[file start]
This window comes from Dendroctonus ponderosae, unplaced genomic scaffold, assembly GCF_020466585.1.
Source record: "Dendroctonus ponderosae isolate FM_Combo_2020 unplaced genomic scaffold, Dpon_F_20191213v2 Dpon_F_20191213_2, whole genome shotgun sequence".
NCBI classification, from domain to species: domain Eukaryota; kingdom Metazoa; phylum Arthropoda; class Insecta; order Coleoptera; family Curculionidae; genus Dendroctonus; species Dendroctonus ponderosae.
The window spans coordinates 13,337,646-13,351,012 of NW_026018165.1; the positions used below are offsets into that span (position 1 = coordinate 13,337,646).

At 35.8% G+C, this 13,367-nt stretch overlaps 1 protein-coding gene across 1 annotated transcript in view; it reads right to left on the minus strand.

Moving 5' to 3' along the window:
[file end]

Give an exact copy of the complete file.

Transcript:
This window comes from Dendroctonus ponderosae, unplaced genomic scaffold, assembly GCF_020466585.1.
Source record: "Dendroctonus ponderosae isolate FM_Combo_2020 unplaced genomic scaffold, Dpon_F_20191213v2 Dpon_F_20191213_2, whole genome shotgun sequence".
NCBI classification, from domain to species: domain Eukaryota; kingdom Metazoa; phylum Arthropoda; class Insecta; order Coleoptera; family Curculionidae; genus Dendroctonus; species Dendroctonus ponderosae.
The window spans coordinates 13,337,646-13,351,012 of NW_026018165.1; the positions used below are offsets into that span (position 1 = coordinate 13,337,646).

At 35.8% G+C, this 13,367-nt stretch overlaps 1 protein-coding gene across 1 annotated transcript in view; it reads right to left on the minus strand.

Moving 5' to 3' along the window: